Levi’s and Google Team Up to Develop the Next Wave of Wearable Tech

Courtesy of Project Jacquard

After smartwatches and Google Glass, your jeans may be the next piece of clothing that will help you access your tech without actually digging into your pockets. Levi's, also located in the Bay Area, is the first major American clothing designer to announce its partnership with Google's Project Jacquard, which looks to develop hi-tech clothing woven with conducive textile material — giving a whole new meaning to the term wearable tech.

Project Jacquard's developments have already produced a yarn containing ultra-thin alloys capable of transmitting Wi-Fi, Bluetooth, and app information from your devices (but as of now, it only comes in gray). The threads can be woven into any existing fabric — including polyester, silk, and cotton — and connect to button-sized chips that react to gestures, monitor heart rate and body temperature, and perform any number of other tasks.

With Project Jacquard–laced fabric, you would be able to turn the sleeve of your blazer into a pseudo-touchscreen, and answer a phone call or dismiss a notification with the wave of your hand over the pocket of your favorite pair of 501s, but in a subtler, um, fashion. Google is still researching how to best incorporate battery and notification panels into garments.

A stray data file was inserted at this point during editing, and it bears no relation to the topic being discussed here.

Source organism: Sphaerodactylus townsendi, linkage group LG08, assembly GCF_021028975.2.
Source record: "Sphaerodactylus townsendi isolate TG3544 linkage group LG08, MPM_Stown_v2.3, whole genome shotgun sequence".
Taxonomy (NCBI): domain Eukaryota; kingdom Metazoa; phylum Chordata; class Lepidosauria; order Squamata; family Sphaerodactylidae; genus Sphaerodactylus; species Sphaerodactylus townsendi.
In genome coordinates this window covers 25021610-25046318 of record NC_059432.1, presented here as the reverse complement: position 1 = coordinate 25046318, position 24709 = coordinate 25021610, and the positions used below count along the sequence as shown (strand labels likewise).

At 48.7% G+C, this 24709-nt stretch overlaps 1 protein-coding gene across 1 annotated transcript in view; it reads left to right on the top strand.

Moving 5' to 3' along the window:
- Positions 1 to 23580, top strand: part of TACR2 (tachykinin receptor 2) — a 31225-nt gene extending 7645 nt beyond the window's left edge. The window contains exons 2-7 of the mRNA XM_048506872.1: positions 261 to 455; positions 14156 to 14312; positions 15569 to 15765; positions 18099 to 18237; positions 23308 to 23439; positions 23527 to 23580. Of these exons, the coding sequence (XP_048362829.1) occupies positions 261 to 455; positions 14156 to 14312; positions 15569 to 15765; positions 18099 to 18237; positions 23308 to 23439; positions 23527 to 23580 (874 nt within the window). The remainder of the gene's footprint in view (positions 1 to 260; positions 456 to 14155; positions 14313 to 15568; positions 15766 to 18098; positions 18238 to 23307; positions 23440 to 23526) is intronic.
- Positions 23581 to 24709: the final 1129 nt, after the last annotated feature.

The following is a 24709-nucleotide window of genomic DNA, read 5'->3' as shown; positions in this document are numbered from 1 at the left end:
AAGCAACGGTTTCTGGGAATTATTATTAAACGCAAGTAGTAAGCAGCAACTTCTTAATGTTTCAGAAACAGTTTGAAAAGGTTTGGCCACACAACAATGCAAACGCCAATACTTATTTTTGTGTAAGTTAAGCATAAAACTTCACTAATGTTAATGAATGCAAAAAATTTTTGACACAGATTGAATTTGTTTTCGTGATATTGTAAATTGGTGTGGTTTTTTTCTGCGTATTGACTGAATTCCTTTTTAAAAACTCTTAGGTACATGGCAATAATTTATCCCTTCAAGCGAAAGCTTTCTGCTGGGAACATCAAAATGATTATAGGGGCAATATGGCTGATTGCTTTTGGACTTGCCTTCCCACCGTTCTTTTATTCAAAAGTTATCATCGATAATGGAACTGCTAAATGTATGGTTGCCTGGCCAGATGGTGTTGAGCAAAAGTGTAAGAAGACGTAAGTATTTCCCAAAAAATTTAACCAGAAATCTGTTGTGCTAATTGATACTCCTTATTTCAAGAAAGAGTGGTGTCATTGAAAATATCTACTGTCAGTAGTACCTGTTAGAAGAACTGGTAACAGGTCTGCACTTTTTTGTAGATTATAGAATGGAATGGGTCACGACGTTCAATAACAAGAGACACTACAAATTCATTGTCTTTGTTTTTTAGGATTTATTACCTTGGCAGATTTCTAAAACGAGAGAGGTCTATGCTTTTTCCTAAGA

"We want to make interactive garments at scale so everyone can make them and everyone can buy them," Ivan Poupyrev, the Google Advanced technical program leader of the project said at the company's annual developer conference in San Francisco on Friday.

Neither Google nor Levi's has announced price points, designs, styles, or release dates of the first "smart garments" to go on the market. In this time leading up to the technology's availability, though, we find ourselves asking why. Why is it necessary to make your pants another line to your phone, or connect your shirt to your FitBit just for the added convenience of not having to lift your wrist again. Is it to avoid spending your day looking down at your device, or simply saving the second it takes to pull out your phone?

More importantly, how do you launder smart jeans after you spill a little mustard at lunch?

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